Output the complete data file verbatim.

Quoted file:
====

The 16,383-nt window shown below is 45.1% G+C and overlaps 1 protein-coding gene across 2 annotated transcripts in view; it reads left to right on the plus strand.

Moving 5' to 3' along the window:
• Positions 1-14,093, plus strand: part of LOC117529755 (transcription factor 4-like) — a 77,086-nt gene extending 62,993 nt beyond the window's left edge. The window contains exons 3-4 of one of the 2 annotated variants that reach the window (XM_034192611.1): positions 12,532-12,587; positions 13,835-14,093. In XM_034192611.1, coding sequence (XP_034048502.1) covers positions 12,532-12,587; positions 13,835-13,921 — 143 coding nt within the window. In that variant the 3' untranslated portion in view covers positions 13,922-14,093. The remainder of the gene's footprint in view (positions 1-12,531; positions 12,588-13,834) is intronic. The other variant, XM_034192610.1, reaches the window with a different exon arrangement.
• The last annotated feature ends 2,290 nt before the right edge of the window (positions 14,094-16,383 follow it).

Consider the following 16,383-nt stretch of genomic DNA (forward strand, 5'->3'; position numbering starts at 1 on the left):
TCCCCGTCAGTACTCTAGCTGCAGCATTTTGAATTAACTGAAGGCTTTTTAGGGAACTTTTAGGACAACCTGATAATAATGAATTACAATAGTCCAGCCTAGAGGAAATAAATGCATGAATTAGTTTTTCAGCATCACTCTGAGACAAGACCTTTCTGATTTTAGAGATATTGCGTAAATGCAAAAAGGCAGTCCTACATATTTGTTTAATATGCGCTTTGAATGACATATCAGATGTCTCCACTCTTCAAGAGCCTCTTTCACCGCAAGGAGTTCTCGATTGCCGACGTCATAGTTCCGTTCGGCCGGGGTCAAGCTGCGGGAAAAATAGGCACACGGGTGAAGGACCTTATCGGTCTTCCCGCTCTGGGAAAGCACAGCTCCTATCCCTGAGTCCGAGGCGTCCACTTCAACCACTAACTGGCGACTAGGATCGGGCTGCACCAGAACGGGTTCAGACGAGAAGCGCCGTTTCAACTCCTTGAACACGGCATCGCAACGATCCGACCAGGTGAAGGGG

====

The 16,383-nt window shown below is 45.1% G+C and overlaps 1 protein-coding gene across 2 annotated transcripts in view; it reads left to right on the plus strand.

Moving 5' to 3' along the window:
• Positions 1-14,093, plus strand: part of LOC117529755 (transcription factor 4-like) — a 77,086-nt gene extending 62,993 nt beyond the window's left edge. The window contains exons 3-4 of one of the 2 annotated variants that reach the window (XM_034192611.1): positions 12,532-12,587; positions 13,835-14,093. In XM_034192611.1, coding sequence (XP_034048502.1) covers positions 12,532-12,587; positions 13,835-13,921 — 143 coding nt within the window. In that variant the 3' untranslated portion in view covers positions 13,922-14,093. The remainder of the gene's footprint in view (positions 1-12,531; positions 12,588-13,834) is intronic. The other variant, XM_034192610.1, reaches the window with a different exon arrangement.
• The last annotated feature ends 2,290 nt before the right edge of the window (positions 14,094-16,383 follow it).

Consider the following 16,383-nt stretch of genomic DNA (forward strand, 5'->3'; position numbering starts at 1 on the left):
TCCCCGTCAGTACTCTAGCTGCAGCATTTTGAATTAACTGAAGGCTTTTTAGGGAACTTTTAGGACAACCTGATAATAATGAATTACAATAGTCCAGCCTAGAGGAAATAAATGCATGAATTAGTTTTTCAGCATCACTCTGAGACAAGACCTTTCTGATTTTAGAGATATTGCGTAAATGCAAAAAGGCAGTCCTACATATTTGTTTAATATGCGCTTTGAATGACATATCAGATGTCTCCACTCTTCAAGAGCCTCTTTCACCGCAAGGAGTTCTCGATTGCCGACGTCATAGTTCCGTTCGGCCGGGGTCAAGCTGCGGGAAAAATAGGCACACGGGTGAAGGACCTTATCGGTCTTCCCGCTCTGGGAAAGCACAGCTCCTATCCCTGAGTCCGAGGCGTCCACTTCAACCACTAACTGGCGACTAGGATCGGGCTGCACCAGAACGGGTTCAGACGAGAAGCGCCGTTTCAACTCCTTGAACACGGCATCGCAACGATCCGACCAGGTGAAGGGG